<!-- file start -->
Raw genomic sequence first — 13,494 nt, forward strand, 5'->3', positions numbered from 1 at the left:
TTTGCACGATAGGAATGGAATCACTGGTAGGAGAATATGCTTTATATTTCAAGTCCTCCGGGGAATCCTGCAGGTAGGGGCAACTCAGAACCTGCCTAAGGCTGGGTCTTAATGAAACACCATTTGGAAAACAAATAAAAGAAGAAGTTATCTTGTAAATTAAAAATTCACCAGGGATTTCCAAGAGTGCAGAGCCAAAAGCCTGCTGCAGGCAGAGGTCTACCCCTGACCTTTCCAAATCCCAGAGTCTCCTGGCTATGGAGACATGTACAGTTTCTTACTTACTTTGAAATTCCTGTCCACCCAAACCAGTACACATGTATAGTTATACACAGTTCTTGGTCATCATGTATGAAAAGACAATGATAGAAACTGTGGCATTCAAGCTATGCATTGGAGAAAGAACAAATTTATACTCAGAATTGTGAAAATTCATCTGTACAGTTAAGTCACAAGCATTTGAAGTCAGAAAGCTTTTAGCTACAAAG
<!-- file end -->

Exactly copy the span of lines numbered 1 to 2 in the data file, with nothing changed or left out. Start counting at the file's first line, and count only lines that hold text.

Raw genomic sequence first — 13,494 nt, forward strand, 5'->3', positions numbered from 1 at the left:
TTTGCACGATAGGAATGGAATCACTGGTAGGAGAATATGCTTTATATTTCAAGTCCTCCGGGGAATCCTGCAGGTAGGGGCAACTCAGAACCTGCCTAAGGCTGGGTCTTAATGAAACACCATTTGGAAAACAAATAAAAGAAGAAGTTATCTTGTAAATTAAAAATTCACCAGGGATTTCCAAGAGTGCAGAGCCAAAAGCCTGCTGCAGGCAGAGGTCTACCCCTGACCTTTCCAAATCCCAGAGTCTCCTGGCTATGGAGACATGTACAGTTTCTTACTTACTTTGAAATTCCTGTCCACCCAAACCAGTACACATGTATAGTTATACACAGTTCTTGGTCATCATGTATGAAAAGACAATGATAGAAACTGTGGCATTCAAGCTATGCATTGGAGAAAGAACAAATTTATACTCAGAATTGTGAAAATTCATCTGTACAGTTAAGTCACAAGCATTTGAAGTCAGAAAGCTTTTAGCTACAAAG